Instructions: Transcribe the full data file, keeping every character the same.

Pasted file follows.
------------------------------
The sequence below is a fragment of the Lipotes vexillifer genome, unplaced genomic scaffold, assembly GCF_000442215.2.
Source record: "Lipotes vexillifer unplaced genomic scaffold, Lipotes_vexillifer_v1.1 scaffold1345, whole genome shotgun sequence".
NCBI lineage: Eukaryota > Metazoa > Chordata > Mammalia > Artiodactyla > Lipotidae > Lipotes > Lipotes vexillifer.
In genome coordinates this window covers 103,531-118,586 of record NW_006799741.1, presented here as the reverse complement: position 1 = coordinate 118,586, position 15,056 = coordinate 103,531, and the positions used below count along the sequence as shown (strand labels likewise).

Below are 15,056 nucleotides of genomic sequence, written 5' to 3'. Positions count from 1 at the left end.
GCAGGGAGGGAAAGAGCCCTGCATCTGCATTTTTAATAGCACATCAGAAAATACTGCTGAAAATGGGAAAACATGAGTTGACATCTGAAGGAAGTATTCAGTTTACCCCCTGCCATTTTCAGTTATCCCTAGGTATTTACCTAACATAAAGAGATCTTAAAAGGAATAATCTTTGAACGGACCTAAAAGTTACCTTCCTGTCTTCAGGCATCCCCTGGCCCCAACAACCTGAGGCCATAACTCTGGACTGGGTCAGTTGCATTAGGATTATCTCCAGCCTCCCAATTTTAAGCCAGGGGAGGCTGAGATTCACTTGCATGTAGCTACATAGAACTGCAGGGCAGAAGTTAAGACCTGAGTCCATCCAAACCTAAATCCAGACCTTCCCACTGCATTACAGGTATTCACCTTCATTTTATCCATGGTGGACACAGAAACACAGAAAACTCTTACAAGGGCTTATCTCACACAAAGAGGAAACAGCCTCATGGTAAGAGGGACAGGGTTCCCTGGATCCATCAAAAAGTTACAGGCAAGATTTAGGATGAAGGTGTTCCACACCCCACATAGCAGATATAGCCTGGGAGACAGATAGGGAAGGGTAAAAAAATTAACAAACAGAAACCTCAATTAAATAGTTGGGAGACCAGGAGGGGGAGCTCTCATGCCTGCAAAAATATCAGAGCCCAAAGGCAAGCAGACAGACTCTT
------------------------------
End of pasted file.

The sequence below is a fragment of the Lipotes vexillifer genome, unplaced genomic scaffold, assembly GCF_000442215.2.
Source record: "Lipotes vexillifer unplaced genomic scaffold, Lipotes_vexillifer_v1.1 scaffold1345, whole genome shotgun sequence".
NCBI lineage: Eukaryota > Metazoa > Chordata > Mammalia > Artiodactyla > Lipotidae > Lipotes > Lipotes vexillifer.
In genome coordinates this window covers 103,531-118,586 of record NW_006799741.1, presented here as the reverse complement: position 1 = coordinate 118,586, position 15,056 = coordinate 103,531, and the positions used below count along the sequence as shown (strand labels likewise).

Below are 15,056 nucleotides of genomic sequence, written 5' to 3'. Positions count from 1 at the left end.
GCAGGGAGGGAAAGAGCCCTGCATCTGCATTTTTAATAGCACATCAGAAAATACTGCTGAAAATGGGAAAACATGAGTTGACATCTGAAGGAAGTATTCAGTTTACCCCCTGCCATTTTCAGTTATCCCTAGGTATTTACCTAACATAAAGAGATCTTAAAAGGAATAATCTTTGAACGGACCTAAAAGTTACCTTCCTGTCTTCAGGCATCCCCTGGCCCCAACAACCTGAGGCCATAACTCTGGACTGGGTCAGTTGCATTAGGATTATCTCCAGCCTCCCAATTTTAAGCCAGGGGAGGCTGAGATTCACTTGCATGTAGCTACATAGAACTGCAGGGCAGAAGTTAAGACCTGAGTCCATCCAAACCTAAATCCAGACCTTCCCACTGCATTACAGGTATTCACCTTCATTTTATCCATGGTGGACACAGAAACACAGAAAACTCTTACAAGGGCTTATCTCACACAAAGAGGAAACAGCCTCATGGTAAGAGGGACAGGGTTCCCTGGATCCATCAAAAAGTTACAGGCAAGATTTAGGATGAAGGTGTTCCACACCCCACATAGCAGATATAGCCTGGGAGACAGATAGGGAAGGGTAAAAAAATTAACAAACAGAAACCTCAATTAAATAGTTGGGAGACCAGGAGGGGGAGCTCTCATGCCTGCAAAAATATCAGAGCCCAAAGGCAAGCAGACAGACTCTT